I made the following tut (based on an another tut) for myself. I have got it working on Ubuntu (didn;t try it on windows)
Source:http://groups.google.com/group/android-ndk/web/debugging-through-the-jni-with-android-2-2 (it is almost the same, but extended with the "Sequoyah solution" )
-The target platform must be Android 2.2 (android-8, aka Froyo)
-The ndk version must be r4b (it contains bugfixes to ndk-gdb that are necessary)
-Eclipse CDT 7.0 or newer must be installed.
-The AndroidManifest.xml must have the property of the application node android:debuggable=“true”
-The build must have been done with the ndk-build
-Sequoyah Android Native Support is installed in Eclipse using the following link: http://download.eclipse.org/sequoyah/updates/1.1/
Transform the project to a C++ project using Sequoyah:
-Choose Android Tools > Add Native Support and follow the wizard
Create a debug configuration for an Android application
Create a debug configuration for a C/C++ application, set the following properties:
-The process launcher must be the Standard Process Launcher. This is selected at the bottom of the Main
- -On the Main tab:
- - -the Field C/C++ Application: $PROJECT_PATH/obj/local/armeabi/app_process
- -on the Debugger:
- - -Field Debugger: gdbserver
- - -Subtab Main:
- - - -GDB debugger: $NDK_PATH/build/prebuilt/$ARCH/arm-eabi-$GCC_VERSION/bin/arm-eabi-gdb
- - - -GDB command file: $PROJECT_PATH/obj/local/armeabi/gdb2.setup
- - - -Subtab Connection:
- - - - -Type: TCP
- - - - -Hostname or IP address: localhost
- - - - -Port number: 5039
-Open the ndk-gdb script that came with the android NDK and comment the last line (we are not calling the usual gdb client, but we will attach an Eclipse gdb session instead)# $GDBCLIENT -x $GDBSETUP -e $APP_PROCESS
-Insert a breakpoint in your Java code , preferably after all System.loadLibrary() calls. (to make sure that the debugger is correctly attached to the Java process)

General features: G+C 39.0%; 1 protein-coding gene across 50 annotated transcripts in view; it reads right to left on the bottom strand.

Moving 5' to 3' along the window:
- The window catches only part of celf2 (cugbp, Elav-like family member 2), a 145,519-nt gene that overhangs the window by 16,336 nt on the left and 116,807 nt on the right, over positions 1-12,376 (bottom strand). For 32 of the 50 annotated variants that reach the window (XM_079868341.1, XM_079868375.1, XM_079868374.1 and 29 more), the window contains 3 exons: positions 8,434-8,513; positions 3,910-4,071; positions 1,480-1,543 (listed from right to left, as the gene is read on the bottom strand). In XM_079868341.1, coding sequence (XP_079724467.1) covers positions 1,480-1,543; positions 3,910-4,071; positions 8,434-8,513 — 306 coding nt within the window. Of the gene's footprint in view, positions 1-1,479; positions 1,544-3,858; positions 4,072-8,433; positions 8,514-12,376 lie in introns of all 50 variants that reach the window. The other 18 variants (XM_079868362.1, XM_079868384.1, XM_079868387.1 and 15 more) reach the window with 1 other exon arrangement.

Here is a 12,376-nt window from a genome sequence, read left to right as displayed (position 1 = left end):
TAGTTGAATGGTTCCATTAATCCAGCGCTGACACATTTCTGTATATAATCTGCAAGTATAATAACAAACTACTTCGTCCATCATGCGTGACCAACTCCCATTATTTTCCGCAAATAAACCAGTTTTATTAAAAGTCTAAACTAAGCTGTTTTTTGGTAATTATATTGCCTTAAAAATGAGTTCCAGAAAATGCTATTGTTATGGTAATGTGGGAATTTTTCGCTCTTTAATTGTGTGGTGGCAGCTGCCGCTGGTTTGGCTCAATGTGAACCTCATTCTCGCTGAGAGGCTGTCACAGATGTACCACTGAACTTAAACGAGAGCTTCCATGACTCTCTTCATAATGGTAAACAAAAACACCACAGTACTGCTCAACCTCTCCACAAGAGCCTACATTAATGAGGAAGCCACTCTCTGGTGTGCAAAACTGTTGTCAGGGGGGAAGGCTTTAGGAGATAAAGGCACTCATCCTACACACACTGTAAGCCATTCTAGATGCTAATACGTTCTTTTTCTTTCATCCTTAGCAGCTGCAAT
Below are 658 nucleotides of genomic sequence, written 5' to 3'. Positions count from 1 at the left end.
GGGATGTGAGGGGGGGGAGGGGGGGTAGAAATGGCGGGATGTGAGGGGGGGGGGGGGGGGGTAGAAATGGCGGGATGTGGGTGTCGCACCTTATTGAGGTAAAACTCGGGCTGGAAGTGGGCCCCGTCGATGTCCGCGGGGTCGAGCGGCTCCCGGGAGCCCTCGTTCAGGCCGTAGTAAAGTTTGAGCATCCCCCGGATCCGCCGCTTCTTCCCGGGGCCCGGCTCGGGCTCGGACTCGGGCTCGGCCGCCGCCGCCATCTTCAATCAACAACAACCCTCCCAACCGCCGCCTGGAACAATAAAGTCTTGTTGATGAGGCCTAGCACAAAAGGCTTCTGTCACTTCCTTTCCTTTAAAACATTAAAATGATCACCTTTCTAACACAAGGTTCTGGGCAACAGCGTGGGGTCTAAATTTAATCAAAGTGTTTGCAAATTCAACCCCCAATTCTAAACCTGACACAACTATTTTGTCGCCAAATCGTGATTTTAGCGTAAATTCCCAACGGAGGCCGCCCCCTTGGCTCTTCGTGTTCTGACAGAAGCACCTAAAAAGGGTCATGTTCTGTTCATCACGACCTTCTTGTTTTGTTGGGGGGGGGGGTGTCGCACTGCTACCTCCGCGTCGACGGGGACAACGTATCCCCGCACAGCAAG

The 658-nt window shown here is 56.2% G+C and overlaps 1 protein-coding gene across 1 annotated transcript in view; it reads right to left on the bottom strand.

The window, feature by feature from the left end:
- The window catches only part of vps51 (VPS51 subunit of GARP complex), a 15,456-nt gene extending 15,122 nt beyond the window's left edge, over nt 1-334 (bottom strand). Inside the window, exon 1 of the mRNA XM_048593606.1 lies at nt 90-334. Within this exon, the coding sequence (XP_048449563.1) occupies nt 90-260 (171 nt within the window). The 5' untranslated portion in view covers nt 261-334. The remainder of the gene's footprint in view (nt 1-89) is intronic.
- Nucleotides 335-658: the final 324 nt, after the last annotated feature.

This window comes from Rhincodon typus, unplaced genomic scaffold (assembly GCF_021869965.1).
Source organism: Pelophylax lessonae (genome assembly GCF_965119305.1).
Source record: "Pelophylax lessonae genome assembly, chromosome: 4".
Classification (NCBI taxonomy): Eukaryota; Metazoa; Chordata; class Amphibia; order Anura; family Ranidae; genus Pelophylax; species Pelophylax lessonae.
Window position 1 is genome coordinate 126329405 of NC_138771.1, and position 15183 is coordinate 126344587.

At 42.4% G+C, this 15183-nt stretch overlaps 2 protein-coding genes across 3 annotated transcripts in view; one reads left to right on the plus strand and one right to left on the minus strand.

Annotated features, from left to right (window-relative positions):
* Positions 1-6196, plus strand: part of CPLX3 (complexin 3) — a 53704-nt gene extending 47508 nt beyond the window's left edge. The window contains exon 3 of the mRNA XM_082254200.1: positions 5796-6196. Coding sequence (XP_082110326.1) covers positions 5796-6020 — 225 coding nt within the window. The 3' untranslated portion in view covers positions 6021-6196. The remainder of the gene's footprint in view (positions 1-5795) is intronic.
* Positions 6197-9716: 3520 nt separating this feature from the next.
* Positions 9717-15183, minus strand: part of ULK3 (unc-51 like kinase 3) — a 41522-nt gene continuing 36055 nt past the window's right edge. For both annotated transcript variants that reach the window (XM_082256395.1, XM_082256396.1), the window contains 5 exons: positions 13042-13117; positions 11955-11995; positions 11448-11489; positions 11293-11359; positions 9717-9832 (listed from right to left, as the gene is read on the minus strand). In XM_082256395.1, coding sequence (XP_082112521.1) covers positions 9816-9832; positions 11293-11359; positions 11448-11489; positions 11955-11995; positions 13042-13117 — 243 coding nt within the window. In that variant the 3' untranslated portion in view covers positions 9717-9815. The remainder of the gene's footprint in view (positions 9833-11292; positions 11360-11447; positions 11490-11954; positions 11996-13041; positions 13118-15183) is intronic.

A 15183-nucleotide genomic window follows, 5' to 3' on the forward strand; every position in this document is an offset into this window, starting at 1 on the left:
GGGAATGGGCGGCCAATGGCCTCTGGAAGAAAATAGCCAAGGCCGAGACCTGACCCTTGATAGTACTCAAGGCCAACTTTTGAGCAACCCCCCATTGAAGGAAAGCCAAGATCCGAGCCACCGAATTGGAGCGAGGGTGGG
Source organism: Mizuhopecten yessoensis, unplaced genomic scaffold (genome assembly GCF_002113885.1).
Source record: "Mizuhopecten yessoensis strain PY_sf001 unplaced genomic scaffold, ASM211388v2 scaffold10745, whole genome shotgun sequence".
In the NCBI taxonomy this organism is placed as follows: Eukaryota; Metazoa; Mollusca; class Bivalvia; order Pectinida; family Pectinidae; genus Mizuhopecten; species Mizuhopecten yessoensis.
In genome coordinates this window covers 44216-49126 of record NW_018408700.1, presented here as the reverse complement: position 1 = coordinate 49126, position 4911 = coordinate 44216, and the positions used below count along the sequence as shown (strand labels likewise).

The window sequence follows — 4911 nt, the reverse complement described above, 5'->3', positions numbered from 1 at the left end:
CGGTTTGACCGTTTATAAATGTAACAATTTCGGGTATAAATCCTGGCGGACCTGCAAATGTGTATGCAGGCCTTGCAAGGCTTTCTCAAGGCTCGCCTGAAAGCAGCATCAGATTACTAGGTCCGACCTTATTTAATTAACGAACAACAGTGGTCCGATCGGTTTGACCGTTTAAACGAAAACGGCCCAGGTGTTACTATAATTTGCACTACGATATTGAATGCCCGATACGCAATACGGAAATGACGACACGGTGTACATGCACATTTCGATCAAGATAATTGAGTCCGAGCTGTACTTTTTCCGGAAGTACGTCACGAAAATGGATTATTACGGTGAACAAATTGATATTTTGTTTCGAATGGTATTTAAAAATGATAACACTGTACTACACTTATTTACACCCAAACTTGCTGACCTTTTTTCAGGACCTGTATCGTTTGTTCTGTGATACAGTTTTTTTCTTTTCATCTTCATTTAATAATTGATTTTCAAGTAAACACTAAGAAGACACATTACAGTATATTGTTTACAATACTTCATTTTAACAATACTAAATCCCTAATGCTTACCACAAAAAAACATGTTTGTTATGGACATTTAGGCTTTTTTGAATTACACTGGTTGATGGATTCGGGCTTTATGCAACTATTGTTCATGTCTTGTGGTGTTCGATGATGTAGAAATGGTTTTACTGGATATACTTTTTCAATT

-Launch the android debug and wait it to reach the breakpoint
-From a Terminal session, in the project folder, run the modified ndk-gdb command. It should not attach to an gdb client, but call the gdbserver on the emulator and open a TCP port for connection.
-In the $PROJECT_PATH/obj/local/armeabi/, modify the gdb.setup file, removing the target remote :5039 statement. (for some reason, the Eclipse GDB session does not like this statement being done in the commands file). Rename this new file to gdb2.setup. This step need to be run just once, on the first debug session. (I am working on further tweaking the ndk-gdb script to generate the gdb.setup file without the target statement, but for the time being, this workaround will work)
-Launch the C/C++ Application debug and wait for the Eclipse GDB session to fully connect to the emulator's gdbserver instance.
After following these steps, one can continue to debug the application as usual, using the “continue” option to let the execution flow until the next breakpoint is hit or by using the usual “step-in” to execute each statement individually. Setting a breakpoint on a Java statement that calls a native function through JNI and stepping into will place the user at the beginning of the native code.